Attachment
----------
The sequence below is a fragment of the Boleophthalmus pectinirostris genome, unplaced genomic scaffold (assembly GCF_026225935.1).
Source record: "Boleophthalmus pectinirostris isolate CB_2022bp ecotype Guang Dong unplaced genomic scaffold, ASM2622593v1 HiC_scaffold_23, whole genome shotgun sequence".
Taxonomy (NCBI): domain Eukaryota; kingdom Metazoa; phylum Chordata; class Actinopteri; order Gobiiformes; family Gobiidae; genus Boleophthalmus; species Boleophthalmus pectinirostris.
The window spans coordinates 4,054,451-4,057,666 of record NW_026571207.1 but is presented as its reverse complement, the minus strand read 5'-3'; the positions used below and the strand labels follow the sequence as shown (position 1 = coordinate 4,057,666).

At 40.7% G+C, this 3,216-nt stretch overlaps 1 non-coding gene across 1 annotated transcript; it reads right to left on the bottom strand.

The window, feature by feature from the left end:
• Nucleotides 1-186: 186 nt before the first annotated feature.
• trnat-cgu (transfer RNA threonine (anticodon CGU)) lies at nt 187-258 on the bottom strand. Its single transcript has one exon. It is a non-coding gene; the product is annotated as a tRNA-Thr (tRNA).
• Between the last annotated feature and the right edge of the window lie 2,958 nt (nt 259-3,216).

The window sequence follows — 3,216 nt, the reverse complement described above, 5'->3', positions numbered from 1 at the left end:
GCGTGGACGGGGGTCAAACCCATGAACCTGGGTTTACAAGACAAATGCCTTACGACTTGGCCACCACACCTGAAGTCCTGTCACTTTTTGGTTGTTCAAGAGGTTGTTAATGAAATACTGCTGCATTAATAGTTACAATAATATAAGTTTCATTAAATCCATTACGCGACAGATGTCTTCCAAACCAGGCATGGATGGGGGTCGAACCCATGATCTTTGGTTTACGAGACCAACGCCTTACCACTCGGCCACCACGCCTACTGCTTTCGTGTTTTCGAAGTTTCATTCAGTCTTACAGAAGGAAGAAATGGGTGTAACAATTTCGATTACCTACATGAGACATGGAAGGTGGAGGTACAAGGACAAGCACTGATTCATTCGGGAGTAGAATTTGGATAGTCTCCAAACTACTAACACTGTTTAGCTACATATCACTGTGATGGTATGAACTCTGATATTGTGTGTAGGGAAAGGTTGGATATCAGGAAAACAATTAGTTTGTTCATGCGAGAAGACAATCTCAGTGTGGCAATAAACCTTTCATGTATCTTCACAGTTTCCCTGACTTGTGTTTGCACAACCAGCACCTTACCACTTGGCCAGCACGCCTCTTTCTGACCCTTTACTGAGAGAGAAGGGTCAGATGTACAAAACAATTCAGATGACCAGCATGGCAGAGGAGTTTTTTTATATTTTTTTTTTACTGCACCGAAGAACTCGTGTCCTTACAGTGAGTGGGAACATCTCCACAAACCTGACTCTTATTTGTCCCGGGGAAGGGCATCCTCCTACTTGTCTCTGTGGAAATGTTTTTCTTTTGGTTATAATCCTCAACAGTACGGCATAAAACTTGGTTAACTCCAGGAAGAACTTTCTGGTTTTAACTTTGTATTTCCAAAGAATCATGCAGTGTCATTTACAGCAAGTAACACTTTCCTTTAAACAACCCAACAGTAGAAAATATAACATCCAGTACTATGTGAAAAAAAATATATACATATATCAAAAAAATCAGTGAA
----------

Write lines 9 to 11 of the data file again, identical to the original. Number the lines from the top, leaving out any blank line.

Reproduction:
• Between the last annotated feature and the right edge of the window lie 2,958 nt (nt 259-3,216).

The window sequence follows — 3,216 nt, the reverse complement described above, 5'->3', positions numbered from 1 at the left end:
GCGTGGACGGGGGTCAAACCCATGAACCTGGGTTTACAAGACAAATGCCTTACGACTTGGCCACCACACCTGAAGTCCTGTCACTTTTTGGTTGTTCAAGAGGTTGTTAATGAAATACTGCTGCATTAATAGTTACAATAATATAAGTTTCATTAAATCCATTACGCGACAGATGTCTTCCAAACCAGGCATGGATGGGGGTCGAACCCATGATCTTTGGTTTACGAGACCAACGCCTTACCACTCGGCCACCACGCCTACTGCTTTCGTGTTTTCGAAGTTTCATTCAGTCTTACAGAAGGAAGAAATGGGTGTAACAATTTCGATTACCTACATGAGACATGGAAGGTGGAGGTACAAGGACAAGCACTGATTCATTCGGGAGTAGAATTTGGATAGTCTCCAAACTACTAACACTGTTTAGCTACATATCACTGTGATGGTATGAACTCTGATATTGTGTGTAGGGAAAGGTTGGATATCAGGAAAACAATTAGTTTGTTCATGCGAGAAGACAATCTCAGTGTGGCAATAAACCTTTCATGTATCTTCACAGTTTCCCTGACTTGTGTTTGCACAACCAGCACCTTACCACTTGGCCAGCACGCCTCTTTCTGACCCTTTACTGAGAGAGAAGGGTCAGATGTACAAAACAATTCAGATGACCAGCATGGCAGAGGAGTTTTTTTATATTTTTTTTTTACTGCACCGAAGAACTCGTGTCCTTACAGTGAGTGGGAACATCTCCACAAACCTGACTCTTATTTGTCCCGGGGAAGGGCATCCTCCTACTTGTCTCTGTGGAAATGTTTTTCTTTTGGTTATAATCCTCAACAGTACGGCATAAAACTTGGTTAACTCCAGGAAGAACTTTCTGGTTTTAACTTTGTATTTCCAAAGAATCATGCAGTGTCATTTACAGCAAGTAACACTTTCCTTTAAACAACCCAACAGTAGAAAATATAACATCCAGTACTATGTGAAAAAAAATATATACATATATCAAAAAAATCAGTGAA